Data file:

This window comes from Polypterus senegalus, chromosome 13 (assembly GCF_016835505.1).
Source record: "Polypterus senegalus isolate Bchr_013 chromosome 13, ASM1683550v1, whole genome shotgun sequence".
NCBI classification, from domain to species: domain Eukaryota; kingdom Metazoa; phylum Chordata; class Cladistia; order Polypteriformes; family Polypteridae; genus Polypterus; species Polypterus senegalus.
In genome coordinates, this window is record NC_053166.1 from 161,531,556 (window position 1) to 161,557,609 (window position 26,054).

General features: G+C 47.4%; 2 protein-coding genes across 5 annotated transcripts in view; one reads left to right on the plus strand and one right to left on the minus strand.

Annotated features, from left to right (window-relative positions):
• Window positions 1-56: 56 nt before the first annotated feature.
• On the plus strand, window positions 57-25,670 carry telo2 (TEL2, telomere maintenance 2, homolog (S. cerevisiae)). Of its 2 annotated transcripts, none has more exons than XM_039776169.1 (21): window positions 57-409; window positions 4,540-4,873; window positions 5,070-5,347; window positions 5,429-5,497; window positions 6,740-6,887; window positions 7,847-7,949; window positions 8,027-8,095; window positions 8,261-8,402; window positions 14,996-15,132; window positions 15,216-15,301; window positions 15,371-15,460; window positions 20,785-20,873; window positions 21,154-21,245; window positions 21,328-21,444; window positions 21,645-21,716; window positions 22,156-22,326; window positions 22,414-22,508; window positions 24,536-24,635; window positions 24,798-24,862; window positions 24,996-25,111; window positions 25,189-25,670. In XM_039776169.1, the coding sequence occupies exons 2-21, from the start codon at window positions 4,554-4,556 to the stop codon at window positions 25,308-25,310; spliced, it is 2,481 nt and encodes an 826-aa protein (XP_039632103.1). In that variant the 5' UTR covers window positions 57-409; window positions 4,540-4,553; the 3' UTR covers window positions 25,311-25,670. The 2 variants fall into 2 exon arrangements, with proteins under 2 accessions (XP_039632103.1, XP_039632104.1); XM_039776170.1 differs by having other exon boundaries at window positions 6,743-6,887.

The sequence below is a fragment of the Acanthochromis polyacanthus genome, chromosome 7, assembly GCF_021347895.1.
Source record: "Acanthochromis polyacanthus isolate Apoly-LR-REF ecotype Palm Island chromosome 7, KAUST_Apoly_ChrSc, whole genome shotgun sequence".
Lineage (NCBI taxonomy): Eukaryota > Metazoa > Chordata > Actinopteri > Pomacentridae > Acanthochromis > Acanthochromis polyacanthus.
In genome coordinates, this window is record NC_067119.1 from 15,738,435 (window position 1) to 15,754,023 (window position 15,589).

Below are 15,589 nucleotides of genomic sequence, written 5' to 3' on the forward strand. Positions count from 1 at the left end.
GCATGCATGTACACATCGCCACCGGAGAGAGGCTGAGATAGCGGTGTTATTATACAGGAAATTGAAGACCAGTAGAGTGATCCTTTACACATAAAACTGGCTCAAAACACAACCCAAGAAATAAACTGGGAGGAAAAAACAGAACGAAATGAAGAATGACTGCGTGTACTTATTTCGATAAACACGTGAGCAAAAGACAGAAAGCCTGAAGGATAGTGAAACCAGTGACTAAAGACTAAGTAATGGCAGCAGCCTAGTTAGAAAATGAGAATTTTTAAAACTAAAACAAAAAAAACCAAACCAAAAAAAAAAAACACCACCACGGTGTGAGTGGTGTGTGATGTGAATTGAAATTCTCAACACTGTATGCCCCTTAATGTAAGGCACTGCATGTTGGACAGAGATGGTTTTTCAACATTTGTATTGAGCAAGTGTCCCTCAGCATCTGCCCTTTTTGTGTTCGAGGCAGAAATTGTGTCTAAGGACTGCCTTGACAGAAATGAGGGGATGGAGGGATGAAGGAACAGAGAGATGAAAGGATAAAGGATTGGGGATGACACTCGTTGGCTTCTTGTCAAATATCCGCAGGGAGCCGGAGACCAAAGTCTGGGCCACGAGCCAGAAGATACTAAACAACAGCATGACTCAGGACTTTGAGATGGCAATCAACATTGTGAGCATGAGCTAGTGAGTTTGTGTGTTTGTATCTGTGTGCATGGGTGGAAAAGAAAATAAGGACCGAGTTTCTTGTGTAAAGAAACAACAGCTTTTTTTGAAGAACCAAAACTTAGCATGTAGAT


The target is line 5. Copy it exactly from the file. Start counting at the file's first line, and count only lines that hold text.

General features: G+C 47.4%; 2 protein-coding genes across 5 annotated transcripts in view; one reads left to right on the plus strand and one right to left on the minus strand.